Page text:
“It scared me to think that I couldn’t be a support for those people while I was treading water myself. I didn’t want to disappoint those people – this was an unnecessary pressure that I put on myself, that ultimately compounded my own issues.”

On reflecting how working in a creative industry has affecting his mental health, Adam expresses how lucky he feels to do what he does for a living, but acknowledges the toll putting so much of yourself into your work can take.


“It’s important to be self aware and listen to the signals that show you may be burning yourself out. No matter how much you love your work, you need time to decompress and really switch off. Otherwise you can push too hard and end up being forced to recover - a situation that I liken to that of getting the bends."

“I have found that, in the creative industry, there are so many kind, understanding and ultimately supportive people. Whether that is related to growing ideas for a project or sharing personal experiences, working in a collaborative and progressive space naturally attracts supportive and open-minded people.

“Surrounding yourself with these people was the key to me coming to terms with my state of mind: both indirectly, and through talking openly about mental health in the workplace with people I respect and trust.

“I like to think I’m a positive person with a logical thought process, and I do well at giving advice and fixing other people’s problems. However, when it comes to myself, I’ve learned that I’m stubborn to a fault in that I’ll just try to fix it all on my own.

“In hindsight, this was really naive and if I ever find depression creeping in again, the first thing I will do is ask for help. I was afraid of losing pride and saw asking for help as a defeat, when the reality was that I gained more pride and achievement from sharing and thusly overcoming my problems.”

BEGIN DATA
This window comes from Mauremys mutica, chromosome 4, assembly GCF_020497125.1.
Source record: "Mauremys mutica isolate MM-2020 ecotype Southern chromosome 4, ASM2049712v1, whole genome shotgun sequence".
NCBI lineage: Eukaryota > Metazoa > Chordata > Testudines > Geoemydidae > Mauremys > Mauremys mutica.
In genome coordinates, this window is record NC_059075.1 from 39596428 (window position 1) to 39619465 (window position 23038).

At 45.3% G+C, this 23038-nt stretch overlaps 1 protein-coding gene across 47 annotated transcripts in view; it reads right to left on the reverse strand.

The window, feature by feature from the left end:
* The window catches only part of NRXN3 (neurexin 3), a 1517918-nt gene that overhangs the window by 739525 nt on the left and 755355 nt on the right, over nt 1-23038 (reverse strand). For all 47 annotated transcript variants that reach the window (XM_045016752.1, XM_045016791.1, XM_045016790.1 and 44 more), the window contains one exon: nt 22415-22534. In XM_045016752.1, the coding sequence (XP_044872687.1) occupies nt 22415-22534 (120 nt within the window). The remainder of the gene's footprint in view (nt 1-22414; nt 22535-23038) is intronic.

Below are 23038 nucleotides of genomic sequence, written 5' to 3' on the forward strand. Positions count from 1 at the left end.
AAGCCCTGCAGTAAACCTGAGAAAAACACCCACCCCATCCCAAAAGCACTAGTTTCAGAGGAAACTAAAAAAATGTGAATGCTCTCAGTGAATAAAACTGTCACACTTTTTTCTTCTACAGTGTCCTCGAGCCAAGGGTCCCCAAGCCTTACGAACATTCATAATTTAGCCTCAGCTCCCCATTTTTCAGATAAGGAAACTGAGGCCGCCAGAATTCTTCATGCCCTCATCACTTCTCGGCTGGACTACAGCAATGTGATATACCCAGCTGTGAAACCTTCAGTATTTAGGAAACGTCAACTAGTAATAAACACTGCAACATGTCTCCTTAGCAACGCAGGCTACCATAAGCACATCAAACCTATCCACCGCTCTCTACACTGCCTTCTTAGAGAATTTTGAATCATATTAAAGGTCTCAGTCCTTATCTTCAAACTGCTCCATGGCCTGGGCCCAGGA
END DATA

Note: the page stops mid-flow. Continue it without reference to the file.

Having identified that all-important balance, Adam now talks about how his confidence is in a great place – something which led to him to starting a new chapter living in Canada for the past year.

“It’ll be a great adventure that’ll push me out of my comfort zone and I can’t wait! I will always take time to enjoy the positive parts of my life and try my best to be a positive part of other people’s lives too.”

Adam’s advice for those experiencing similar situations is solid, and rings true with many others we’ve had the pleasure of sharing here at Pressures and Perspectives:

“Talk about it. Whether indirectly by being a part of a wider conversation about mental health, or opening up to someone you care about, talking is what helped me get my head around my own situation."

“Sometimes just choosing to be happy seems impossible or false when you are struggling, but you don’t need to bare all to be helped. Surrounding yourself with people you want to be around, and taking time out to think about what is going right is really important.”